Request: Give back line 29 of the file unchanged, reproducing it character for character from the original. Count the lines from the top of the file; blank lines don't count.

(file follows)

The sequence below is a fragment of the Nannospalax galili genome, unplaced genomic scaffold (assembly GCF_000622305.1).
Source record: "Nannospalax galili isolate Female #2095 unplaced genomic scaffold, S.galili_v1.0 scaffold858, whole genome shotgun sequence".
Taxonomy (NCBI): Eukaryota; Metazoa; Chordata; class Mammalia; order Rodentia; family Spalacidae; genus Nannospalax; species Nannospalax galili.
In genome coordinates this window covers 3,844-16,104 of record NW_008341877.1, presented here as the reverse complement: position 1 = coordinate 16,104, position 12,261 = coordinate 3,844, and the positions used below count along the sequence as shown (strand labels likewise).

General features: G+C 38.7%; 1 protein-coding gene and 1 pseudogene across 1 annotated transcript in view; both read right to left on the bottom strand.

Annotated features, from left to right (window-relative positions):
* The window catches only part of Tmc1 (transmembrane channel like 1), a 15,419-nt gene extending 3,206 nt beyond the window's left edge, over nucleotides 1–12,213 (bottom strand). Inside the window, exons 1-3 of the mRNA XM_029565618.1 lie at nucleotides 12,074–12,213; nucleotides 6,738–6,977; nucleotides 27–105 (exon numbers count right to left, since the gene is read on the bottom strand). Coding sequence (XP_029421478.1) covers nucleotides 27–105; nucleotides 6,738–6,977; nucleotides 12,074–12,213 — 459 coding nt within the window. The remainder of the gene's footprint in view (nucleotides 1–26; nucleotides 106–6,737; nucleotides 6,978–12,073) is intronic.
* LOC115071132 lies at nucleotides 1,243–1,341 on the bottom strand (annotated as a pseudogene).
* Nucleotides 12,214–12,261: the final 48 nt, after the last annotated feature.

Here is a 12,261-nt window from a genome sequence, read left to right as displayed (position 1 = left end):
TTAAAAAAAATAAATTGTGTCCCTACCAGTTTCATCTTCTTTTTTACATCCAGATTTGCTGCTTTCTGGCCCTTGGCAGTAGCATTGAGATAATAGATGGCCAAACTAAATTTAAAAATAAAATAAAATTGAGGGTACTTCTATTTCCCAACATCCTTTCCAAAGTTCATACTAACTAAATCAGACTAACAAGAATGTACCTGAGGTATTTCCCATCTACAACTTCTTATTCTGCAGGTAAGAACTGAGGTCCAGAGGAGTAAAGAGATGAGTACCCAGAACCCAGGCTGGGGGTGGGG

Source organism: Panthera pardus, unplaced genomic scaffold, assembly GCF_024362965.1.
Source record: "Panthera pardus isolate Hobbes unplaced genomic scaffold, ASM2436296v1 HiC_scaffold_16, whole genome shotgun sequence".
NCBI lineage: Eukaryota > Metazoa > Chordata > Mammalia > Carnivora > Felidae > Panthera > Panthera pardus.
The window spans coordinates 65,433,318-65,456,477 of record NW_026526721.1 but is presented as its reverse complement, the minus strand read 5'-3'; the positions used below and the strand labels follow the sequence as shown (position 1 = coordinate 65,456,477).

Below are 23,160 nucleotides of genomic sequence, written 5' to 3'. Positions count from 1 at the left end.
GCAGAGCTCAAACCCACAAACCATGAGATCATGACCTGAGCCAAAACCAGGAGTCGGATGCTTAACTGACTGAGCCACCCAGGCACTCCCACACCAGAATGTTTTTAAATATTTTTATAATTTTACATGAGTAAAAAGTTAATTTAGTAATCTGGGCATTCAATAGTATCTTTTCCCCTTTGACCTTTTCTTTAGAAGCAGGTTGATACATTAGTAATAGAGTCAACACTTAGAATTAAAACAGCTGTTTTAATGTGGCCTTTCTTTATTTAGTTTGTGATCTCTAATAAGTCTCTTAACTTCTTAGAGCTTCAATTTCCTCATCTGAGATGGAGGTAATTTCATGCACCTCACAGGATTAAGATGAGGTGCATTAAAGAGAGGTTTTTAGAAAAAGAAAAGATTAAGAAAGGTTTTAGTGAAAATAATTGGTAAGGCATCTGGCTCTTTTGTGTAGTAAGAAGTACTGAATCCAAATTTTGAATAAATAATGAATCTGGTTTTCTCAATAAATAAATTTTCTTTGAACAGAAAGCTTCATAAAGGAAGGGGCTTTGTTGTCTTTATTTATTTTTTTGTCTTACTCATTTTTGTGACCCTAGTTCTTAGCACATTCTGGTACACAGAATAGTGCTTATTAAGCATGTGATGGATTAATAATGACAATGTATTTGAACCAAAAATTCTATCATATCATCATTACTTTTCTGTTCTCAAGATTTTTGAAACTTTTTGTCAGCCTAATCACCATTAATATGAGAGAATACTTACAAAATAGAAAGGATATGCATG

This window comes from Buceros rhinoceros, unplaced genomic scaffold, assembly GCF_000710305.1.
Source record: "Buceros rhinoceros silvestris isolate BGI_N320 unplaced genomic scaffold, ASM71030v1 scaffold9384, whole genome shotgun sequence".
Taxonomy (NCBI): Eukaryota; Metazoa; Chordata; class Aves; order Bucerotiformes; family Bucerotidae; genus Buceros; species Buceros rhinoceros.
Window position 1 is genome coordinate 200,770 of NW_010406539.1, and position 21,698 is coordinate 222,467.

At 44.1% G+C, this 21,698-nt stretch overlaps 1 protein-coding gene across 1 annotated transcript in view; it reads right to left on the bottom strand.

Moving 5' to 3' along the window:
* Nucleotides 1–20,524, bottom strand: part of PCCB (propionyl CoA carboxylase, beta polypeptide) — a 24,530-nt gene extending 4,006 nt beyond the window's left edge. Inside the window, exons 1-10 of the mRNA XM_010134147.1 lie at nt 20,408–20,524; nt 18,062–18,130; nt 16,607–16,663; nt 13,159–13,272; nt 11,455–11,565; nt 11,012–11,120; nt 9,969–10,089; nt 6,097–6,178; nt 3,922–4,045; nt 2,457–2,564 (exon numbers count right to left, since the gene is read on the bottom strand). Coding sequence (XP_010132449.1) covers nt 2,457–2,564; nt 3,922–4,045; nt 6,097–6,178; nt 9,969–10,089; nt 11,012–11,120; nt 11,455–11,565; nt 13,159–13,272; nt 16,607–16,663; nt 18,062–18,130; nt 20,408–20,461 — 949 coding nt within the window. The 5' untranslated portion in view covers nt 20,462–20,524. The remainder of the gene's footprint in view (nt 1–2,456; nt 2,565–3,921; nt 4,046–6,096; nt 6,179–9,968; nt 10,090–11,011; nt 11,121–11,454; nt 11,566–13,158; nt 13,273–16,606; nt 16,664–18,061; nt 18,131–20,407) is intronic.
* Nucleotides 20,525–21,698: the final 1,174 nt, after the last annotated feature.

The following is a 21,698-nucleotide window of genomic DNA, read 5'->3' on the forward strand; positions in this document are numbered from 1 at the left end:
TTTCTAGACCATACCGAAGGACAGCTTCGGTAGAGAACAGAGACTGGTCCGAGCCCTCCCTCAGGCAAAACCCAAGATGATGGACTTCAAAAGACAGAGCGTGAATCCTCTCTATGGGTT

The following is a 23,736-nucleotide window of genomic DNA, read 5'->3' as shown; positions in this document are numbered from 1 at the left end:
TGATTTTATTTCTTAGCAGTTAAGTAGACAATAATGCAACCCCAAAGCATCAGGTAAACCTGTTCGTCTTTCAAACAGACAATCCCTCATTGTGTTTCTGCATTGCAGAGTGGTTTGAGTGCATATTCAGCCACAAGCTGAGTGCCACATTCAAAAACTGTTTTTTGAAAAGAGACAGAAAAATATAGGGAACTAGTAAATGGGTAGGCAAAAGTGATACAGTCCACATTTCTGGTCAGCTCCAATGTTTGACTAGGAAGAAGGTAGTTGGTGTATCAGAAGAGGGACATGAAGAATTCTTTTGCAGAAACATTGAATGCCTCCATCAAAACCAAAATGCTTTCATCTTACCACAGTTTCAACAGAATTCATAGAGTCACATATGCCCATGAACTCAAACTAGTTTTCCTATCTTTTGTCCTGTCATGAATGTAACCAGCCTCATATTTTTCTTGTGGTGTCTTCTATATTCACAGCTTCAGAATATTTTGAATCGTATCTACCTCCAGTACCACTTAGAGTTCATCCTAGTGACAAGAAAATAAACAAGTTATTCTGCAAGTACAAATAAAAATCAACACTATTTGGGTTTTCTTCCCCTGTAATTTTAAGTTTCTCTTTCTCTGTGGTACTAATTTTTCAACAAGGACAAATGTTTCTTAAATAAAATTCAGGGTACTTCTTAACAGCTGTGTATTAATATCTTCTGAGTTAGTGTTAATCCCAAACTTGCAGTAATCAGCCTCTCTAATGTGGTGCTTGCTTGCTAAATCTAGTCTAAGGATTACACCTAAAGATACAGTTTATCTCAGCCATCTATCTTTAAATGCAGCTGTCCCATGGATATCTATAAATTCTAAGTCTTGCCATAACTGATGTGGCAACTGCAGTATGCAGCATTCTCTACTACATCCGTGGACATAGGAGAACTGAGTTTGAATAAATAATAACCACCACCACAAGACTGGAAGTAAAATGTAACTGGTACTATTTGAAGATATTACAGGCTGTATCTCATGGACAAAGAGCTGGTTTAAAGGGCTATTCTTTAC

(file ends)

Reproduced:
TGATTTTATTTCTTAGCAGTTAAGTAGACAATAATGCAACCCCAAAGCATCAGGTAAACCTGTTCGTCTTTCAAACAGACAATCCCTCATTGTGTTTCTGCATTGCAGAGTGGTTTGAGTGCATATTCAGCCACAAGCTGAGTGCCACATTCAAAAACTGTTTTTTGAAAAGAGACAGAAAAATATAGGGAACTAGTAAATGGGTAGGCAAAAGTGATACAGTCCACATTTCTGGTCAGCTCCAATGTTTGACTAGGAAGAAGGTAGTTGGTGTATCAGAAGAGGGACATGAAGAATTCTTTTGCAGAAACATTGAATGCCTCCATCAAAACCAAAATGCTTTCATCTTACCACAGTTTCAACAGAATTCATAGAGTCACATATGCCCATGAACTCAAACTAGTTTTCCTATCTTTTGTCCTGTCATGAATGTAACCAGCCTCATATTTTTCTTGTGGTGTCTTCTATATTCACAGCTTCAGAATATTTTGAATCGTATCTACCTCCAGTACCACTTAGAGTTCATCCTAGTGACAAGAAAATAAACAAGTTATTCTGCAAGTACAAATAAAAATCAACACTATTTGGGTTTTCTTCCCCTGTAATTTTAAGTTTCTCTTTCTCTGTGGTACTAATTTTTCAACAAGGACAAATGTTTCTTAAATAAAATTCAGGGTACTTCTTAACAGCTGTGTATTAATATCTTCTGAGTTAGTGTTAATCCCAAACTTGCAGTAATCAGCCTCTCTAATGTGGTGCTTGCTTGCTAAATCTAGTCTAAGGATTACACCTAAAGATACAGTTTATCTCAGCCATCTATCTTTAAATGCAGCTGTCCCATGGATATCTATAAATTCTAAGTCTTGCCATAACTGATGTGGCAACTGCAGTATGCAGCATTCTCTACTACATCCGTGGACATAGGAGAACTGAGTTTGAATAAATAATAACCACCACCACAAGACTGGAAGTAAAATGTAACTGGTACTATTTGAAGATATTACAGGCTGTATCTCATGGACAAAGAGCTGGTTTAAAGGGCTATTCTTTAC